Ideally learn from and understand your actual customers, rather than on who you think your customers are (although I appreciate if you are a start up or do not have customer details, desk research will be your usable start point).

Step 2 Define Who Your Customer Is

Again questions make this easier

What are their demographics such as age, education, occupation or business?

What is their financial situation such as income or savings?

What are their psychographic characteristics such as personality, attitude, lifestyle, values, beliefs?

What is their environment like such as type of home, car they drive, pet owner, holiday destinations?

Note: field research would add to the depth of information on your ideal customer problems

To directly understand what they need

To help understand their struggle

What problem(s) they are challenged with on a regular basis?

What you can do to help them?

Step 3 Identify The Key Benefit To Your Customer Problem

With the information you have gathered, the next stage is to reduce down the benefits you can offer to solve your ideal customer’s problem.  In essence, what the killer benefit is

What is the most important benefit to your ideal customer?

What are the most pressing needs that your product or service resolves?

Why should your customer buy from you rather than a competitor?

Step 4 Getting Into The Detail

Great that you have now defined who your ideal customer is and what problem or need you are able to resolve.

Next is understand where they are, when they buy and how they buy.

Where are they?

Where is your customer located?

Where does your customer live or work?

Where is your customer when they buy your product or service?

When do they buy?

What has to happen in their life or work for your customer to buy your product or service?

What time of year, season, month or week does your customer buy?

How do they buy?

How does your customer buy your product or service?

How has your customer bought similar products or services in the past?

What is your customer’s buying strategy?

How does your customer go about making a buying decision for your product or service?

You may not know the answer to all of these questions.  And when you first define your ideal customer profile they are not all essential.  Covering steps 1 to 3 will build a profile you can base your marketing strategy on (plus any of the info above you can gain).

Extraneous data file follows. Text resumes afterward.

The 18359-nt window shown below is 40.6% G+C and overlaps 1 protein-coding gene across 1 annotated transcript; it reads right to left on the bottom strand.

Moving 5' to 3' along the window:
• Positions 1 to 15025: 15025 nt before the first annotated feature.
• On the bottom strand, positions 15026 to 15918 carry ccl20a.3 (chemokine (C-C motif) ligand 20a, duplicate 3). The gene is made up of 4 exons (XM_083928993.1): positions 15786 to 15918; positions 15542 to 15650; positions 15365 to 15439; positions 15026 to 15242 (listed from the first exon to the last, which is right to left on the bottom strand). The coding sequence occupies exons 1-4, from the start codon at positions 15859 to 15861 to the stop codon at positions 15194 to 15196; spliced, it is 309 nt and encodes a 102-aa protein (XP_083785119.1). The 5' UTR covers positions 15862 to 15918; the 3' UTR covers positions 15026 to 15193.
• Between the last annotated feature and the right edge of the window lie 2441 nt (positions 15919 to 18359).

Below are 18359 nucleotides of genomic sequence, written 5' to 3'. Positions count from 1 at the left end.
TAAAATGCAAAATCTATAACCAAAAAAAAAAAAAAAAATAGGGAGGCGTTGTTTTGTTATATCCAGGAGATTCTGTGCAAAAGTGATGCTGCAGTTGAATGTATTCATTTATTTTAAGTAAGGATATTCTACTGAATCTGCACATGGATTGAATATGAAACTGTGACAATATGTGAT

Over time you can find answers to all the detailed questions which will help you evolve your ideal customer profile.

Step 5 Building the Ideal Customer Picture

Hoorah!!  You can now build your ideal customer profile based on the steps you have gone through.

All these factors will help build a picture of who your ideal customer is. 

Why not give them a name too?  As it will bring your ideal customer character to life.

You could even find an image to illustrate how they could look.

And do your best to fit onto one page as it then becomes an easy reference tool.

Off and Running with Great Content!!

Brilliant news!!  You know who your ideal customer is so you can create content that helps solve their biggest problems.

One of the most valuable ways you can use this info is to create content that addresses those issues.

For example, if you are a coach and know you ideal customer is a divorced lady with two children who has a college degree and now needs to start a scary new life, you can tailor your service and messaging to directly speak to her.

Previous message

“I can help ladies who have anxiety problems”

New message directly to their ideal customer

“I can help recently divorced ladies build back their confidence and begin to face your new life with positive energy”

And include information and resources specifically for her, for example, free guide to rebuilding her family.

Your content is far more likely to attract the ideal customers you want.

Your content will be easier to plan as you know who you are talking to and want to build a connection with.


Ideal customer profiles work as it provides a foundation to build your marketing strategy on.  You know who you are targeting and with what (and you know your product or service solves a problem they have so are more likely to buy from you)

Ideal customer profiles work as they help you create and design products and services your ideal customer will love.  Whether it is creating new products or services or enhancing existing ones.

For example, if you are the coach above and find through ongoing profiling that your divorced ladies need help to get back into the work place too, you can provide this extra service (adding to your existing service portfolio).

It is worth sharing that you are not restricted to one customer type.  Having an ideal customer profile enables you to build more effective marketing, it does not mean you can only work with that type of person.

The profile enables more targeted messaging.  It does not restrict you from attracting other customer types.

You will find over time that your ideal customer profile changes so it is important to have it as an ongoing action to refine (maybe over few months or a minimum of once a year).

And Finally Building Your Own Profile

You do not have to build your customer profile on your own. 

There are times when accessing a marketing specialist for an important task like this is worthwhile.

It takes time to develop an ideal customer profile but you can reduce this significantly by working with someone who understands the process. 

I appreciate there is a cost to do this, however, consider the cost of your time if you want to complete on your own (the opportunity cost may be higher than you might think).

And by someone, I would be referring to myself, Lisa as I am the Little Artisan Marketeer.

I can help you save time in completing the task as I could either walk you through the process or complete it for you (once I have understood about your small business).

No need to feel overwhelmed at the prospect of defining your ideal customer as I can support you in doing that. 

And I would love to help you.

You can contact me through this website or via my social media